In my last post, I posted a the poem "My Shoes", and how no one willingly wears the shoes of a mother who's lost a child. This is true. But last night, I really and truly realized that you never know what it's like to walk in someone else's, anyone else's shoes.
Last night, I went to a cookie exchange party, and despite my intentions to not "do" the holidays this year, had a good time. Obviously, cookies make everything better. Anyway, as things were winding down, someone asked the host how a mutual friend/acquaintance of all the attendees was doing since giving birth recently.
I'll stop right here to be perfectly honest. I was due to have Morgan just four days after she was to have her twins. When it was time for me to go back to school, I dreaded seeing her around. And, there has been more than one occasion in the past five months that I've been extremely jealous and asked, "Why me? Why not her?" After all, two women, three babies; more than enough to go around, right? I have always known these kinds of thoughts were mean, and spiteful. I truly wouldn't wish the loss of a baby on anyone. Those feelings came from my own anger and despair, and weren't "real" feelings, if you will.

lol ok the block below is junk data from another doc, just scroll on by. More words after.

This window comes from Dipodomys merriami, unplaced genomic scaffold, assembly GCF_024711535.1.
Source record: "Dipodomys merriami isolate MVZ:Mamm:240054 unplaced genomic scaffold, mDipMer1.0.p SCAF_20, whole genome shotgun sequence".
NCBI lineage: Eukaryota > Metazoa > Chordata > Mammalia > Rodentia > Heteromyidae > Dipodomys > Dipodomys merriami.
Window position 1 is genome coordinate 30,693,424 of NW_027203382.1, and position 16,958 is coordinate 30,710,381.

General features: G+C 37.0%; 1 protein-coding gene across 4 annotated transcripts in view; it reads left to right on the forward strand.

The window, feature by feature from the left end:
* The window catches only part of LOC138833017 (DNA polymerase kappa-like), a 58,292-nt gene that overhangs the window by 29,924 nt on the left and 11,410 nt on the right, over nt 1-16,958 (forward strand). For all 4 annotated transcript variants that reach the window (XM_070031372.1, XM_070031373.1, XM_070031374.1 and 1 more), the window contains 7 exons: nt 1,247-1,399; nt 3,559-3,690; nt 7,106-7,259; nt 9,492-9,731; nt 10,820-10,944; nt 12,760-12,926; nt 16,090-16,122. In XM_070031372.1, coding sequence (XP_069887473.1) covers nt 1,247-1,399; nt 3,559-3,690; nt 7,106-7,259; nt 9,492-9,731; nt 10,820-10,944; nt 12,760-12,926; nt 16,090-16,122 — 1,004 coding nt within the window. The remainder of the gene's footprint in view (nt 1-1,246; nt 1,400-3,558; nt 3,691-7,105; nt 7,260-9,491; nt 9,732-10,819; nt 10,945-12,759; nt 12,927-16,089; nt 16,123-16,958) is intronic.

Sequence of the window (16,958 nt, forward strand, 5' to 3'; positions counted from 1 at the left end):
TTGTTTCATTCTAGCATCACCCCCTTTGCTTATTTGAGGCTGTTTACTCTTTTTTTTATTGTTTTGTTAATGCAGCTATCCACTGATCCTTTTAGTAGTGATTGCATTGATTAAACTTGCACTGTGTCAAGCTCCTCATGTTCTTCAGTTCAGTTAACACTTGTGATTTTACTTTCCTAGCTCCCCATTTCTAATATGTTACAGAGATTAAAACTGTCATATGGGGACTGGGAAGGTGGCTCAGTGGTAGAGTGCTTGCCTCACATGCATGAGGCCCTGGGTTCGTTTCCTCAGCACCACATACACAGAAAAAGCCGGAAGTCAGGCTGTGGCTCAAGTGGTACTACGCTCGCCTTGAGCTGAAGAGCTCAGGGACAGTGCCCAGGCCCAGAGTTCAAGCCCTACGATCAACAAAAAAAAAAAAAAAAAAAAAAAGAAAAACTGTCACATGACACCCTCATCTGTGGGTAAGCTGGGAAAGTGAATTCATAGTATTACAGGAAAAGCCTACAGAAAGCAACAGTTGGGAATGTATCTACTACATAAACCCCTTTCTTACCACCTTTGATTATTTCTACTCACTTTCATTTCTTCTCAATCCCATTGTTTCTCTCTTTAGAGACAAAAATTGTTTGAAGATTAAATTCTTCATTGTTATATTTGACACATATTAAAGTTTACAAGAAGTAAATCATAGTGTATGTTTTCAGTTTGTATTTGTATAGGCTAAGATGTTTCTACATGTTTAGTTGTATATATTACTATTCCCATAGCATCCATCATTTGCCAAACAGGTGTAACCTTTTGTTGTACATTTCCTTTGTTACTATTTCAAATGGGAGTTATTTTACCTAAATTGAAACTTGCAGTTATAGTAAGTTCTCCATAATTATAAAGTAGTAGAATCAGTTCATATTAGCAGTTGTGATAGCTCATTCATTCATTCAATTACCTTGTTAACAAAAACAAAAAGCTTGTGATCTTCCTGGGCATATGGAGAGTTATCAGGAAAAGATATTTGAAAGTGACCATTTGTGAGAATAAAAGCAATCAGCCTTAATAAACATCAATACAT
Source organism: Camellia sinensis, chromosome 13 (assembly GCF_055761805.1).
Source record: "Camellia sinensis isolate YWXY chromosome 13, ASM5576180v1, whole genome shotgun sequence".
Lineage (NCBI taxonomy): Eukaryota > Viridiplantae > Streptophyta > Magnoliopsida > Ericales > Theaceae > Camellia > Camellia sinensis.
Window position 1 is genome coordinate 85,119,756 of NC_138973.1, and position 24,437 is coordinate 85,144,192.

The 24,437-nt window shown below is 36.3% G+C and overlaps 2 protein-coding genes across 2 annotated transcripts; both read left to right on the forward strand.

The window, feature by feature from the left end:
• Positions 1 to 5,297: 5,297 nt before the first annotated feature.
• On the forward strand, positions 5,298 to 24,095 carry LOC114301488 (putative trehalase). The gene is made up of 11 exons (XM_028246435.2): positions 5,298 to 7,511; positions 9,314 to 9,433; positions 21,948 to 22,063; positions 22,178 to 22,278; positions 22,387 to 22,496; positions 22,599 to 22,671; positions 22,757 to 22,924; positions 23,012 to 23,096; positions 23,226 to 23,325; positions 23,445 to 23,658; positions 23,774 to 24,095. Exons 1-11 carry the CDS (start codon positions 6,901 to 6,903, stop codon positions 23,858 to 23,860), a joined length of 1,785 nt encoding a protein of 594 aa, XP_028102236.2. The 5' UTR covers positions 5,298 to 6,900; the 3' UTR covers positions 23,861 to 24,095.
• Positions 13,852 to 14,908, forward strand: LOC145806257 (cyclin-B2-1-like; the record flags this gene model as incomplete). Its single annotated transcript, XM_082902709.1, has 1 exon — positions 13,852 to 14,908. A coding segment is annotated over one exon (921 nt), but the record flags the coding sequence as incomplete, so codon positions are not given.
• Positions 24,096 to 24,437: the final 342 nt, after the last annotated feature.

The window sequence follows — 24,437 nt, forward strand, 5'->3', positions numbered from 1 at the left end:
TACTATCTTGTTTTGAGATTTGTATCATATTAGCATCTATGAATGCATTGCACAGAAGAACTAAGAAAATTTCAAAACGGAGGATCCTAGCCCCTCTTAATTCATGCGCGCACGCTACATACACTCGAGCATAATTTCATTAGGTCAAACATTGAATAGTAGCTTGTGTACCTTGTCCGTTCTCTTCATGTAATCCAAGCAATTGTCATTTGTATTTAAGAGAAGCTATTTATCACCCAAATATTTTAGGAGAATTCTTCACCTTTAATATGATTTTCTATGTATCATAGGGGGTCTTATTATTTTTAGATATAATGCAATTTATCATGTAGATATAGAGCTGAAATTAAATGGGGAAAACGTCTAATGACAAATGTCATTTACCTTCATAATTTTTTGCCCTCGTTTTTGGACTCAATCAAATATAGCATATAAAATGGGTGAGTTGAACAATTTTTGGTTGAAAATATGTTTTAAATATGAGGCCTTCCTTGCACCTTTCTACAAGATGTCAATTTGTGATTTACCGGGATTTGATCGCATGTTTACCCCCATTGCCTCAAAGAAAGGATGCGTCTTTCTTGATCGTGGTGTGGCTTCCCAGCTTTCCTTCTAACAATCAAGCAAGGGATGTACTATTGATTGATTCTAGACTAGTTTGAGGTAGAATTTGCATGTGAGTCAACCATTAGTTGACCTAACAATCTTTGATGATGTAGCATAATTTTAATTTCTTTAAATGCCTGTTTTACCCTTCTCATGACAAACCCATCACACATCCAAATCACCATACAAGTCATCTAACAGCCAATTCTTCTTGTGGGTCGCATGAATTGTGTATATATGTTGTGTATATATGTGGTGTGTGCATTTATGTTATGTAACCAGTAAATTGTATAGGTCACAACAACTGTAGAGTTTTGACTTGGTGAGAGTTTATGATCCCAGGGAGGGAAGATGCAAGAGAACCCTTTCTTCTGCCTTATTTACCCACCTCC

I figured this question about the new babies would come up at some point in the evening, and was kind of prepared for it. I wasn't prepared for the answer. It turns out that she's having a really tough time, both emotionally and physically. On the one hand, I felt bas as anyone would when hearing that kind of news. And on the other hand, I really felt bad knowing the little ball of negative emotions I've harbored toward this woman...her growing belly...her growing family.
And it's not just her. Every pregnant woman I see, or every woman with a baby, I can always find at least one reason why she shouldn't be a mom, but I should. Last week, either in the airport or on the train home, I encountered three women with infants, and wondered "Why them, not me?" The woman with the full five-o-clock shadow? Surely, her hormones are imbalanced. The 3-generational family on the train with a toddler and small infant out at 10pm in the cold? Were they really able to provide properly for their child? The couple at the airport, preparing to take their tiny newborn daughter, still curled into the fetal position on an airplane? Didn't they know all of the germs and coughing on a plane would make her sick? After an afternoon of "Why them, not me?", instead of greeting my husband with a big hug and kiss, I burst into uncontrollable tears at the curb. While I would have loved to have walked in the shoes of any of these women to complete my own pregnancy and bring my baby home, walking in their shoes would also mean going through whatever else they went through to get pregnant and bring their babies home, and also whatever issues they may now be dealing with.
As I've tried to work through these feelings many times over the past few months, my husband has tried over and over to tell me that I don't know these people's stories. I don't know what goes on on the other side of their front door. And that is so true. You might think the grass is greener, but that might just be astroturf.